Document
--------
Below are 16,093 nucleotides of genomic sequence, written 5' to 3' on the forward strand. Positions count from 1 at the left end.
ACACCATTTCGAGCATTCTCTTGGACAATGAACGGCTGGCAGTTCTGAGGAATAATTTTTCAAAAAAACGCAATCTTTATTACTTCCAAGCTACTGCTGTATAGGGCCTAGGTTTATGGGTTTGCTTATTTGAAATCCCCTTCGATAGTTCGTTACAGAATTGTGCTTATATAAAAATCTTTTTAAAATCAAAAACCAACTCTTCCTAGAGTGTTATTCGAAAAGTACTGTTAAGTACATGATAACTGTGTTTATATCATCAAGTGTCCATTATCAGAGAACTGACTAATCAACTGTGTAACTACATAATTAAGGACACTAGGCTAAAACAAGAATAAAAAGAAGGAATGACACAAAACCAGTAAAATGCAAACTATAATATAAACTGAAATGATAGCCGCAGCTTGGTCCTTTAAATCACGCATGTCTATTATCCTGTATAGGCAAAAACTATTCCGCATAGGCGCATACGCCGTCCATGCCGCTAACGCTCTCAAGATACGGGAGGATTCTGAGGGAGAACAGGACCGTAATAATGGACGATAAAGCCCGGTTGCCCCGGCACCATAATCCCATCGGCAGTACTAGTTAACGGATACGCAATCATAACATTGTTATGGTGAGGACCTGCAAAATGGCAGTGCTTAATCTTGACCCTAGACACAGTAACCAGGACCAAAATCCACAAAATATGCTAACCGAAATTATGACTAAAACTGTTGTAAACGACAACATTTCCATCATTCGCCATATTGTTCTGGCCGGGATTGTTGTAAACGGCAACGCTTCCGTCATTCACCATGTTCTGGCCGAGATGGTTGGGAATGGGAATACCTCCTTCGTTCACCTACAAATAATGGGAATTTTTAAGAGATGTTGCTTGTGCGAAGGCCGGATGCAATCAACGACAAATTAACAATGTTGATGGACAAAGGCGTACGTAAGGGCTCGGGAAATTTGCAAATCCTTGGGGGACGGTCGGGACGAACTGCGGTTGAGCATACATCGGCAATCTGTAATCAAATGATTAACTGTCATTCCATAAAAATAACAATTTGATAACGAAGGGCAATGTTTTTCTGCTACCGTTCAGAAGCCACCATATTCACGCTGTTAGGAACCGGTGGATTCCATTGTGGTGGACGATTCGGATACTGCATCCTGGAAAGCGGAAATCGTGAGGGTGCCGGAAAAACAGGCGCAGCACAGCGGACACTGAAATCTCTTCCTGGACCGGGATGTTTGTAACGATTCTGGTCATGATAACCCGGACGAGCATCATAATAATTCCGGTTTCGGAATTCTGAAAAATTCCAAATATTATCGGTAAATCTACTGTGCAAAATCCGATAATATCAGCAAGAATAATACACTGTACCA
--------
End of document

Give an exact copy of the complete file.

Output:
Below are 16,093 nucleotides of genomic sequence, written 5' to 3' on the forward strand. Positions count from 1 at the left end.
ACACCATTTCGAGCATTCTCTTGGACAATGAACGGCTGGCAGTTCTGAGGAATAATTTTTCAAAAAAACGCAATCTTTATTACTTCCAAGCTACTGCTGTATAGGGCCTAGGTTTATGGGTTTGCTTATTTGAAATCCCCTTCGATAGTTCGTTACAGAATTGTGCTTATATAAAAATCTTTTTAAAATCAAAAACCAACTCTTCCTAGAGTGTTATTCGAAAAGTACTGTTAAGTACATGATAACTGTGTTTATATCATCAAGTGTCCATTATCAGAGAACTGACTAATCAACTGTGTAACTACATAATTAAGGACACTAGGCTAAAACAAGAATAAAAAGAAGGAATGACACAAAACCAGTAAAATGCAAACTATAATATAAACTGAAATGATAGCCGCAGCTTGGTCCTTTAAATCACGCATGTCTATTATCCTGTATAGGCAAAAACTATTCCGCATAGGCGCATACGCCGTCCATGCCGCTAACGCTCTCAAGATACGGGAGGATTCTGAGGGAGAACAGGACCGTAATAATGGACGATAAAGCCCGGTTGCCCCGGCACCATAATCCCATCGGCAGTACTAGTTAACGGATACGCAATCATAACATTGTTATGGTGAGGACCTGCAAAATGGCAGTGCTTAATCTTGACCCTAGACACAGTAACCAGGACCAAAATCCACAAAATATGCTAACCGAAATTATGACTAAAACTGTTGTAAACGACAACATTTCCATCATTCGCCATATTGTTCTGGCCGGGATTGTTGTAAACGGCAACGCTTCCGTCATTCACCATGTTCTGGCCGAGATGGTTGGGAATGGGAATACCTCCTTCGTTCACCTACAAATAATGGGAATTTTTAAGAGATGTTGCTTGTGCGAAGGCCGGATGCAATCAACGACAAATTAACAATGTTGATGGACAAAGGCGTACGTAAGGGCTCGGGAAATTTGCAAATCCTTGGGGGACGGTCGGGACGAACTGCGGTTGAGCATACATCGGCAATCTGTAATCAAATGATTAACTGTCATTCCATAAAAATAACAATTTGATAACGAAGGGCAATGTTTTTCTGCTACCGTTCAGAAGCCACCATATTCACGCTGTTAGGAACCGGTGGATTCCATTGTGGTGGACGATTCGGATACTGCATCCTGGAAAGCGGAAATCGTGAGGGTGCCGGAAAAACAGGCGCAGCACAGCGGACACTGAAATCTCTTCCTGGACCGGGATGTTTGTAACGATTCTGGTCATGATAACCCGGACGAGCATCATAATAATTCCGGTTTCGGAATTCTGAAAAATTCCAAATATTATCGGTAAATCTACTGTGCAAAATCCGATAATATCAGCAAGAATAATACACTGTACCA